Superstitious athletes do more than play the game; they follow rituals Matt Light, who believes his beard is good luck, is hardly the only superstitious athlete around. The annals of sport abound with players known for their irrational, obsessive-compulsive routines. Such habits range from the bizarre Colorado Rockies relief pitcher Turk Wendell chews licorice and brushes his teeth between inningsto the benign, as in the case of NBA stars who slap the soles of their sneakers for good luck.
As it happens, some notably superstitious athletes have worn a Boston uniform. Longtime Red Sox third baseman Wade Boggs, whose stellar career included five batting titles and 12 all-star appearances, performed such a complicated and exacting regimen of rituals that its a wonder he ever got to home plate. Before every game, Boggs awoke at the same time in the morning and ate a meal of chicken (prepared the same way each time, of course) before heading to the ballpark. He would invariably take 150 ground balls during infield practice. Then, with the game under way and Boggs ensconced in the batters box, he would trace the Hebrew word chai (meaning life) in the dirt with his bat before finally turning his attention to the business of hitting.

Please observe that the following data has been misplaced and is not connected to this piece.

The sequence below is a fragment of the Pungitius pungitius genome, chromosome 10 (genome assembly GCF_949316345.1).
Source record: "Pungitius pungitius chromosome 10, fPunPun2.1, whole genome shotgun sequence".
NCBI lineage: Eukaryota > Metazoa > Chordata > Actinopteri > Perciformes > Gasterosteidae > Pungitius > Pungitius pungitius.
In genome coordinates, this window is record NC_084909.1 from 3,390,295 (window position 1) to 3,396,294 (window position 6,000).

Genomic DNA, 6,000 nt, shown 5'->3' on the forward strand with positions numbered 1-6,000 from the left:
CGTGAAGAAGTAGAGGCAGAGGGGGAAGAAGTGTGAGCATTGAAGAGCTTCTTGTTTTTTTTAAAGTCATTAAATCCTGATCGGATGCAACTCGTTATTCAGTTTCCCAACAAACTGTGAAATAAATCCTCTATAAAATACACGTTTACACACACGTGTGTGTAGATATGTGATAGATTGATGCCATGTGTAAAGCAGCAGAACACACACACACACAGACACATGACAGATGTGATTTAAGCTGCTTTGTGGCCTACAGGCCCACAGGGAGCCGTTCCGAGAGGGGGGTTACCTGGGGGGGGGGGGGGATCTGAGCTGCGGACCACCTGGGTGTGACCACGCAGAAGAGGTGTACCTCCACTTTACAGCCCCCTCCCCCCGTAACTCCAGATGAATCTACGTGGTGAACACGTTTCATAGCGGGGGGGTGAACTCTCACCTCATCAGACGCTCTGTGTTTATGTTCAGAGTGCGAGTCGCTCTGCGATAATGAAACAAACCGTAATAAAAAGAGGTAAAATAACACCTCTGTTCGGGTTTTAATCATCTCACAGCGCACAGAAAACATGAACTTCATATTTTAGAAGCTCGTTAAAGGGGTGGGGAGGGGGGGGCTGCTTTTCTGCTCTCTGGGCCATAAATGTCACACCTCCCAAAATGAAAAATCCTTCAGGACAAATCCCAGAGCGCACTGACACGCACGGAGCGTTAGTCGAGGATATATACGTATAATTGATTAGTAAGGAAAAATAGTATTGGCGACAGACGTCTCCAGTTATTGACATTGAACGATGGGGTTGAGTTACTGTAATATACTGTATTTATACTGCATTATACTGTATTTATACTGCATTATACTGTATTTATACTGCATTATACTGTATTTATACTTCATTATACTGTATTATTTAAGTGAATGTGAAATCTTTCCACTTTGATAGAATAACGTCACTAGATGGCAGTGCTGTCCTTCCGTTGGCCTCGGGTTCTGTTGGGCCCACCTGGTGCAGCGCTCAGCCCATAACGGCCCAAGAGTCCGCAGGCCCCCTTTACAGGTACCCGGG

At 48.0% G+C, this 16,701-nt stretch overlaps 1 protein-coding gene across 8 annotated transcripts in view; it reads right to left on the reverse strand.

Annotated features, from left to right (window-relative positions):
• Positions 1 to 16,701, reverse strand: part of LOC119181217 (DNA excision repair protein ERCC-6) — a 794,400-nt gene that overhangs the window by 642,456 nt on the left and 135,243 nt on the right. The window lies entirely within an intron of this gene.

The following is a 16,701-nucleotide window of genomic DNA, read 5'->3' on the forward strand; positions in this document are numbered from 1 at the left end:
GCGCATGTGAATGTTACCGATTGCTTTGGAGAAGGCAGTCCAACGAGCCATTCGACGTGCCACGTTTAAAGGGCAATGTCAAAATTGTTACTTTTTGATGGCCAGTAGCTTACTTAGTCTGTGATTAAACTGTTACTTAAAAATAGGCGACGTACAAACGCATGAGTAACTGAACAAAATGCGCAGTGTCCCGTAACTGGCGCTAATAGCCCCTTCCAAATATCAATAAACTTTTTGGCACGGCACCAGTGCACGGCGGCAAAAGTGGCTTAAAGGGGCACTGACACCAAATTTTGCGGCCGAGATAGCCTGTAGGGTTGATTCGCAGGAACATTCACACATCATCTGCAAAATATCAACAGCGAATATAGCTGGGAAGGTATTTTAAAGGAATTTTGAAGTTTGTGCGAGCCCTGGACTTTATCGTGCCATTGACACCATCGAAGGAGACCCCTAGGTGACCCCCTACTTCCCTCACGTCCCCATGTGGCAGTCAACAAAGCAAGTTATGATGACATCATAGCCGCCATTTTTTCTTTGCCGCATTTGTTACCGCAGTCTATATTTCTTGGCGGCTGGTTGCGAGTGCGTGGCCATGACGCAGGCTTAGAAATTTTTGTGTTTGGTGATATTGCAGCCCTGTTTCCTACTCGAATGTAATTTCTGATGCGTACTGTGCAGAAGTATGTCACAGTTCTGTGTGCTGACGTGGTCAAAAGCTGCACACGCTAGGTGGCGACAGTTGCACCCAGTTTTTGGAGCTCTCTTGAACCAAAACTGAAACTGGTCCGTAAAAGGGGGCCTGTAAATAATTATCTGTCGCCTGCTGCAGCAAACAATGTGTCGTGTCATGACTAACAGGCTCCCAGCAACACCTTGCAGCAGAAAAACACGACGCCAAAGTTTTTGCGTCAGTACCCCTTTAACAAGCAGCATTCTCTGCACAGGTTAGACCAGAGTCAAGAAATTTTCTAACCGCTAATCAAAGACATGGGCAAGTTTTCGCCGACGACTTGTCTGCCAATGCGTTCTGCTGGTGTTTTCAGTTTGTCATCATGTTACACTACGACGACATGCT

Football players can be just as superstitious. They often get taped or massaged by the same trainer and in the same order for each game, especially in a winning season. If Matt Light decides that looking like a mountain man will help him bring home a third Super Bowl ring this year, you can bet that hell go for itand save his sleek new look for off-season.